When I entered my half marathon in January I decided I wanted to run sub 85 minutes. Some people I spoke to thought that was a reasonable goal. Others thought it was going to be very difficult. But I stubbornly stuck to my sub 85 goal time.
We’ve already seen that my half marathon training didn’t exactly go according to plan. Did I change my goal time? No. I decided I was going to run a sub 85 minute half marathon or die trying. I guess I died trying!
I needed to average roughly 6:29/mi in order to achieve my goal. This is a pace that I am very comfortable running for 5K or 10K but I don’t think I quite realised how much more difficult it is to maintain that pace for almost an hour and a half!
- It was all good for the first 4 miles. I think I was just under goal pace averaging something like 6:28/mi.
- Then, in miles 5 and 6, I tried to stay with a couple of runners who were slowly increasing their pace. I ran those two miles at 6:22/mi pace. Six seconds per mile faster doesn’t sound like much but after spending two miles trying to hang on to them I had to let them go.
- The next five miles were hard. I felt like I had pushed myself a bit too much. Add to that the fact that I probably wasn’t anywhere near fit enough to run sub 85 anyway and you can get an idea of how much trouble I was in. I averaged 6:48/mi.
- The final two miles were horrible. I felt completely dead. My pace dropped to roughly 7:30/mi. I started being overtaken by a host of runners that I had left behind in the first couple of miles because I thought they were running “too slow”.
My sprint finish was non-existent. My chip time was 88:48.
Looking back now, I’m glad that I managed to run a half marathon in under 90 minutes on my first attempt. I don’t think that’s bad at all. But my unrealistic goal time made the whole experience pretty unpleasant. Trying to achieve a time that your body simply isn’t capable of achieving is both physically and mentally painful.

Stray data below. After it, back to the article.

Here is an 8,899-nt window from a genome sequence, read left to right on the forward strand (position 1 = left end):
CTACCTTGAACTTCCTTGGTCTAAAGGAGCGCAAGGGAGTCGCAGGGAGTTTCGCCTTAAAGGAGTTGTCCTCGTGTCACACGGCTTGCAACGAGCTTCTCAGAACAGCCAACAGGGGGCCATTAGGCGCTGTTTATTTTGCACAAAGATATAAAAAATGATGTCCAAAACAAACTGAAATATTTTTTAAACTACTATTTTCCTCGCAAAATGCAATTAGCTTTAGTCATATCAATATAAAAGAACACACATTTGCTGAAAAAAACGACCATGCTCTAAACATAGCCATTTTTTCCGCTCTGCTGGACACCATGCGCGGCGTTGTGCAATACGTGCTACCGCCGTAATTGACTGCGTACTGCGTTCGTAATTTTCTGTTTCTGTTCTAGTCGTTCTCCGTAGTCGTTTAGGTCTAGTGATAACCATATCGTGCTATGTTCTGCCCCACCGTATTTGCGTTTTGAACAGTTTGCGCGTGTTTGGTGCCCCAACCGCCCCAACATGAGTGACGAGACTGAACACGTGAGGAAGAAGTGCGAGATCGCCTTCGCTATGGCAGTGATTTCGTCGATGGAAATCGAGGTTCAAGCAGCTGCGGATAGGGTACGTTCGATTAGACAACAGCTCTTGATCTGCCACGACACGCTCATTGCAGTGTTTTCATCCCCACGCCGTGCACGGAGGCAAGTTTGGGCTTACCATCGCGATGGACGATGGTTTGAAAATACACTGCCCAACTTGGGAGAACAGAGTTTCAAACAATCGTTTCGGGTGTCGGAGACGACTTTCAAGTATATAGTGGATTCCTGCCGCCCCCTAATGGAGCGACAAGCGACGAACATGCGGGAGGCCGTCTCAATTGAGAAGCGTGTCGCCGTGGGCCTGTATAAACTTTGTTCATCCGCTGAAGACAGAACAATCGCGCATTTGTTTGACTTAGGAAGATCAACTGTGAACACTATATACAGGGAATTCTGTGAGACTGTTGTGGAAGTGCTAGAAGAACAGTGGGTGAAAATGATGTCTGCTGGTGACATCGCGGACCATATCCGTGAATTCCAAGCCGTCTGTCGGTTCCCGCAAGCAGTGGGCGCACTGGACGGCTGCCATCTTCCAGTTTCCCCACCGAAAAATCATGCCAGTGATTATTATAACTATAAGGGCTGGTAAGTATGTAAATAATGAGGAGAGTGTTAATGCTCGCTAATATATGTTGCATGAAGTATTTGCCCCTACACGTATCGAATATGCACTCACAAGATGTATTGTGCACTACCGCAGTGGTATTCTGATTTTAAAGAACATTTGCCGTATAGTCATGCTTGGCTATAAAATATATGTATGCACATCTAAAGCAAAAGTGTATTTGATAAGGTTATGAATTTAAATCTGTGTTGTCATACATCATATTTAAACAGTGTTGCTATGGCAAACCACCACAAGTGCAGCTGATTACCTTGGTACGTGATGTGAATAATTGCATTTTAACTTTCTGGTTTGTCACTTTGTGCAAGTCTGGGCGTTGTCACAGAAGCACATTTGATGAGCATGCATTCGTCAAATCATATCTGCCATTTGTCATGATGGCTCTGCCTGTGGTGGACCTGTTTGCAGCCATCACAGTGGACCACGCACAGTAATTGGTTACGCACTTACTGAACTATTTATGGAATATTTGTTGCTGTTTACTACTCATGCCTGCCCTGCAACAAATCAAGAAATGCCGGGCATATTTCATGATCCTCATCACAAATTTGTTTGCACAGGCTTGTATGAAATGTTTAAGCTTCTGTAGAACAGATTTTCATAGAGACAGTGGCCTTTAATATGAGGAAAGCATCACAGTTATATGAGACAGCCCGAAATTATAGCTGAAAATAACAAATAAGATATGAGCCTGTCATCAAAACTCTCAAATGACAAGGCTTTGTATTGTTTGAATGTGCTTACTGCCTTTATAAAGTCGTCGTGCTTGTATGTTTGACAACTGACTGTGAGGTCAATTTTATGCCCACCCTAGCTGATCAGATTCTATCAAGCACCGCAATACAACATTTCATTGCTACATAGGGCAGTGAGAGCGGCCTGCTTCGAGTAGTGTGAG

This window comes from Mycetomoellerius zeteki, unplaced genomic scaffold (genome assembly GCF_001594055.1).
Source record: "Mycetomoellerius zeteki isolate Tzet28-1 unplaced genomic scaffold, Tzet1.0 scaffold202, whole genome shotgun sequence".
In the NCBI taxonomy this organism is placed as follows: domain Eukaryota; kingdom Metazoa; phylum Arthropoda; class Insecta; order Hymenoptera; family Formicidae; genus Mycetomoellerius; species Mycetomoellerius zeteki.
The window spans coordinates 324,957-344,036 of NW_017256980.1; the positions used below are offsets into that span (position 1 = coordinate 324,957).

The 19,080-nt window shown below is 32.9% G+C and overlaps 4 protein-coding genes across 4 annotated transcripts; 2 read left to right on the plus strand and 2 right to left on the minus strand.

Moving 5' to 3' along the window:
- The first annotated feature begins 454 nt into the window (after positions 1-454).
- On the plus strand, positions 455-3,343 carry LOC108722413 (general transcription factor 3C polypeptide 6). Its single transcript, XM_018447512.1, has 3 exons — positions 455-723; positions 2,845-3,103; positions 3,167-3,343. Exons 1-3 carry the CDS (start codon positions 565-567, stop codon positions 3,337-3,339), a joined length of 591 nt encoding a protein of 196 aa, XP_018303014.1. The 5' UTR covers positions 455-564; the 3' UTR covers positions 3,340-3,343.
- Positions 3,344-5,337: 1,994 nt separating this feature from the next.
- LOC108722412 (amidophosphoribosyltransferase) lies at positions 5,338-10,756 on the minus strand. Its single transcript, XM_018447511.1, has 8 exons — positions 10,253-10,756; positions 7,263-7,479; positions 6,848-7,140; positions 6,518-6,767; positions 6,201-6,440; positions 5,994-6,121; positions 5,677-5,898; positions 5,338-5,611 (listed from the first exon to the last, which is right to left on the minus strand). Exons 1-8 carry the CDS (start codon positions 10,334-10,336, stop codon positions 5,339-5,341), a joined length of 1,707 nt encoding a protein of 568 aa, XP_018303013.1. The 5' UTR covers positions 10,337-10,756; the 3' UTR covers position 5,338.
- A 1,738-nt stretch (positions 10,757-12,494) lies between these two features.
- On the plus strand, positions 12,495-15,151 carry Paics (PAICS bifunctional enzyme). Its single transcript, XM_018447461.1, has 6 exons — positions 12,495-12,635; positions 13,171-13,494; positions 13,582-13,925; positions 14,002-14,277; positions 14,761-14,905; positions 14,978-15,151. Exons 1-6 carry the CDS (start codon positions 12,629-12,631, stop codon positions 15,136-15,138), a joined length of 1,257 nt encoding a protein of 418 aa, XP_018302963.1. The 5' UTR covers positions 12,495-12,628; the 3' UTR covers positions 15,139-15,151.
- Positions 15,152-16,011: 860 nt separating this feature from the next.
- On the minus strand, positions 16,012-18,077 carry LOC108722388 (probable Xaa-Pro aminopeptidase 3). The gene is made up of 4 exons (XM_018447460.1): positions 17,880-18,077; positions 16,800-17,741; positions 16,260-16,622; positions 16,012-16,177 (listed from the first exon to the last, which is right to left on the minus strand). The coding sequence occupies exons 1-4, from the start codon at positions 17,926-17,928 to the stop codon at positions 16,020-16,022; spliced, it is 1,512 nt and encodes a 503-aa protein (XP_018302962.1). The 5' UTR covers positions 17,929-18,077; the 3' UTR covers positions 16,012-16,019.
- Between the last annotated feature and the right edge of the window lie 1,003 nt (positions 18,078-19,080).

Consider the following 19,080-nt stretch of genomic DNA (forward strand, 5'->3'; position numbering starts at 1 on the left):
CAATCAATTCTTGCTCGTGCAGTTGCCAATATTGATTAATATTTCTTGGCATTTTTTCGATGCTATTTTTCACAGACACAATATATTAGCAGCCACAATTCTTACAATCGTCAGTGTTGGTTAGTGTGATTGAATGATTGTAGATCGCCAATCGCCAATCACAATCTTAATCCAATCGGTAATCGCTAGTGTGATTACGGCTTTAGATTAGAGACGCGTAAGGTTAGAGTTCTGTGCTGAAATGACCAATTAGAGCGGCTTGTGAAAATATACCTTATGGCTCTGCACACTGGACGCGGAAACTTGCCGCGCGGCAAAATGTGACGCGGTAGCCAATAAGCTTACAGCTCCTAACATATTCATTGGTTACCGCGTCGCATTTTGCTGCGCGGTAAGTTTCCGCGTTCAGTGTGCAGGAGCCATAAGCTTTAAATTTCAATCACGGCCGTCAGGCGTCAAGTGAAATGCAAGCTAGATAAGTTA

There are race time predictors you can use to get a rough idea of what kind of time you should be aiming for. My 39:35 10K time gave me a half marathon prediction of 87:15. Seeing that this was going to be my first ever half marathon I reckon aiming to beat 87:15 would have been a much better idea. That would have brought my pace down to about 6:40/mi and probably made the whole experience a little more pleasant.
The lesson here is… The work has already been done!
When you approach the start line of your goal race the hard work has already been completed (or at least it should have been) in your training over the prior months. You aren’t going to magically be able to run a couple of minutes faster on the day – no matter how much you want to. If you are realistic with your goal time you are much more likely to have a “good” race and walk away feeling like you achieved your best possible time. You can always speed up a bit during the second half of the race if you fee like you’ve got more in the tank.
10. RELAX AND ENJOY IT
My final race of the year was the ERRA 12-Stage National Road Relays in Sutton Coldfield on Saturday 16th March. This race is a pretty big deal in the annual English road running calendar and attracts most of the top distance runners from the 65-ish biggest clubs in the country.
My club, Barnet & District, had just scraped through the Southern qualifiers by the skin of their teeth. I had assumed they wouldn’t need me – as I’m well outside the club’s twelve best runners – but lots of runners were unavailable, so I was asked to run.
I would be doing the final short leg (3.165 miles) and the course was pretty hilly. The old Ben probably would have said something like, “I’m running this in under 19 minutes. Period.” That probably would have resulted in me flying up the first hill and then struggling for the rest of the leg and finishing in something like 20:30, with my tail between my legs.
The new Ben decided to relax and enjoy it instead. Lots of the other Barnet runners were saying how tough the first mile is because it’s all uphill. They were advising me to go slow so that I still had something left for the rest of it. I decided to listen.